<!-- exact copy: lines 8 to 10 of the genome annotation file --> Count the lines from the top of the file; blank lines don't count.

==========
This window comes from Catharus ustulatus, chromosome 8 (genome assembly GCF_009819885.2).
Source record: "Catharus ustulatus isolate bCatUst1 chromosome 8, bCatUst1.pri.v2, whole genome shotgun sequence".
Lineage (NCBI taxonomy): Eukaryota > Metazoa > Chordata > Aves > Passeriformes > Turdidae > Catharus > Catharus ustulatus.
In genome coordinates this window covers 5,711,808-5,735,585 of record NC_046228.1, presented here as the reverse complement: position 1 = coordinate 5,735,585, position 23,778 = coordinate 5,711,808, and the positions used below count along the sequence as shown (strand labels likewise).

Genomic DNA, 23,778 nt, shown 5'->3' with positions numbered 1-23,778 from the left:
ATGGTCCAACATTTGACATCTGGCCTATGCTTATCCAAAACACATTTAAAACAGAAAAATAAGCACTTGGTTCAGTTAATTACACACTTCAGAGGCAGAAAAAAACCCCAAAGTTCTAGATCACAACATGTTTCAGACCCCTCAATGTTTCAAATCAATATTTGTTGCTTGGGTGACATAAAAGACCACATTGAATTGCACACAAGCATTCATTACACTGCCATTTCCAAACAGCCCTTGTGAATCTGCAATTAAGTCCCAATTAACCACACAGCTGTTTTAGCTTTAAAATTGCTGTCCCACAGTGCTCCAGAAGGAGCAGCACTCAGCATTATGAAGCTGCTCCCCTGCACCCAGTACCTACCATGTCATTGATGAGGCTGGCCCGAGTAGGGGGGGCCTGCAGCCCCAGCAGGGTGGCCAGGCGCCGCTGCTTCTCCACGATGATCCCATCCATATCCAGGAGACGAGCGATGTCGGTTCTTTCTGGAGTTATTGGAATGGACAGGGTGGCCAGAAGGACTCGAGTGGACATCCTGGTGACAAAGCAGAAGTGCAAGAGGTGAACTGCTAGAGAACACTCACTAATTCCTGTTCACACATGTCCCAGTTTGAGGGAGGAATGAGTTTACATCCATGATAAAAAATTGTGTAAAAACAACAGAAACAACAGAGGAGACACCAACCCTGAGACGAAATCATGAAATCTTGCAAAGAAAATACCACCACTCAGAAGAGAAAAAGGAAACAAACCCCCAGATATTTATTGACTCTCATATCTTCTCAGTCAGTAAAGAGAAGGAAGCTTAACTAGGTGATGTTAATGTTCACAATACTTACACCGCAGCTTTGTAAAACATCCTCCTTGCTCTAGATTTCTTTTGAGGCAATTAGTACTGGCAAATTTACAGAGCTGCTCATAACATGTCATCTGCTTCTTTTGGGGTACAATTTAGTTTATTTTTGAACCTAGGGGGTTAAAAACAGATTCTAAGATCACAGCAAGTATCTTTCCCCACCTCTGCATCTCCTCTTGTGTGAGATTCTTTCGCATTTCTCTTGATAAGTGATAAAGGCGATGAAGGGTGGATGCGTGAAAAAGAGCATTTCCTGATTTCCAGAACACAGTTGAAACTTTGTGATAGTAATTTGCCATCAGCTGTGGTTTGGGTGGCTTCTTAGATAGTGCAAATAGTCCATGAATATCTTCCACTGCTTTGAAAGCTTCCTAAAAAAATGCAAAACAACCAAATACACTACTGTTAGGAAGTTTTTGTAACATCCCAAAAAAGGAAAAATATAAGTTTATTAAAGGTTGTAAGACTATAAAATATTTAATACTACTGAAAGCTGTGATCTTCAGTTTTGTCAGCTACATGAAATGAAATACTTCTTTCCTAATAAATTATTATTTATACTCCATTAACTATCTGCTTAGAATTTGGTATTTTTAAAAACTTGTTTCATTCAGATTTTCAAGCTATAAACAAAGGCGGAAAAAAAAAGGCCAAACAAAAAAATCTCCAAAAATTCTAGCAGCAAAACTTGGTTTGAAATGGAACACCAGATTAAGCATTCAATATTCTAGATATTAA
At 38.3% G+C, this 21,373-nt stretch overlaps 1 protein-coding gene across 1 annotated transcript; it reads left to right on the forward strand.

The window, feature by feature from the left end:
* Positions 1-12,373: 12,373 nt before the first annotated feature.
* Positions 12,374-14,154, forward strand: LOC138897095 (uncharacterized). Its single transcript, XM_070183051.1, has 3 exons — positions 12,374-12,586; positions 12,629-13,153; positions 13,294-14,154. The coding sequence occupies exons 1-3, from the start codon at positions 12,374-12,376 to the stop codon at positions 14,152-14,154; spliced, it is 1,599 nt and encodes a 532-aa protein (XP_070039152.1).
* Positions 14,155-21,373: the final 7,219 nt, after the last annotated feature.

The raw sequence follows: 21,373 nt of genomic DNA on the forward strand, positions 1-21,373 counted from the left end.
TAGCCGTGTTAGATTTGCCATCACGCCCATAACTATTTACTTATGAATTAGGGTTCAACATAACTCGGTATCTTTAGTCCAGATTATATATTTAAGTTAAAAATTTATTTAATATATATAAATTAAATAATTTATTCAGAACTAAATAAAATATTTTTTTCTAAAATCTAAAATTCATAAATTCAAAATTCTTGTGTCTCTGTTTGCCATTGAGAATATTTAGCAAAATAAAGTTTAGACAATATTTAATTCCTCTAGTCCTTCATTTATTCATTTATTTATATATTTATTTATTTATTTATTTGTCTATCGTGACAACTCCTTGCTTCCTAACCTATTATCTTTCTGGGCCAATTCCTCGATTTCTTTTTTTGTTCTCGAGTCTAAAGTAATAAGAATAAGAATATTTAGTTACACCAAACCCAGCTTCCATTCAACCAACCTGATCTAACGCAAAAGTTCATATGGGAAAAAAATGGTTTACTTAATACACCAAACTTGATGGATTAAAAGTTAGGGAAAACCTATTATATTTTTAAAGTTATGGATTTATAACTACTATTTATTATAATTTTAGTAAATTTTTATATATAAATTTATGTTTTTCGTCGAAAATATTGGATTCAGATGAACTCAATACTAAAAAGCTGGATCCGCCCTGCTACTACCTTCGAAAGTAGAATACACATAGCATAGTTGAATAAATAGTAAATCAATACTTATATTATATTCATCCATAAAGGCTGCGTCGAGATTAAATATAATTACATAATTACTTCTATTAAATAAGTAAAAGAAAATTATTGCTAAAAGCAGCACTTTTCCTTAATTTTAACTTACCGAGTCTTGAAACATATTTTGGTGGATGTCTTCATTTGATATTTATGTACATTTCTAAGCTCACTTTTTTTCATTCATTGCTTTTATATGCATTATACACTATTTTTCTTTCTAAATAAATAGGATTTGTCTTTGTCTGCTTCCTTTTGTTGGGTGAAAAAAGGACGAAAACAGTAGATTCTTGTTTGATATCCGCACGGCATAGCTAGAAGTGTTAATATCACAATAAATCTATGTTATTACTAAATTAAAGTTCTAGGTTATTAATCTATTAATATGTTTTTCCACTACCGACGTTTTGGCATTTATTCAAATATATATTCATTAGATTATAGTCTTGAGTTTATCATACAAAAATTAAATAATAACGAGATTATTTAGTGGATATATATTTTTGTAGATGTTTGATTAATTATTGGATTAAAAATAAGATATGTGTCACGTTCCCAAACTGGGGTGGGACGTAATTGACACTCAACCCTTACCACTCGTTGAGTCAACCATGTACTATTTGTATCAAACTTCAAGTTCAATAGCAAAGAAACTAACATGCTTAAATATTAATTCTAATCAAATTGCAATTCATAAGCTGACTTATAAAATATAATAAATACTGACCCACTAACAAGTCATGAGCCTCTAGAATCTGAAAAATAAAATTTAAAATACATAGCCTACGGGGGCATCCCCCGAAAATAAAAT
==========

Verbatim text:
The window, feature by feature from the left end:
* Positions 1-12,373: 12,373 nt before the first annotated feature.
* Positions 12,374-14,154, forward strand: LOC138897095 (uncharacterized). Its single transcript, XM_070183051.1, has 3 exons — positions 12,374-12,586; positions 12,629-13,153; positions 13,294-14,154. The coding sequence occupies exons 1-3, from the start codon at positions 12,374-12,376 to the stop codon at positions 14,152-14,154; spliced, it is 1,599 nt and encodes a 532-aa protein (XP_070039152.1).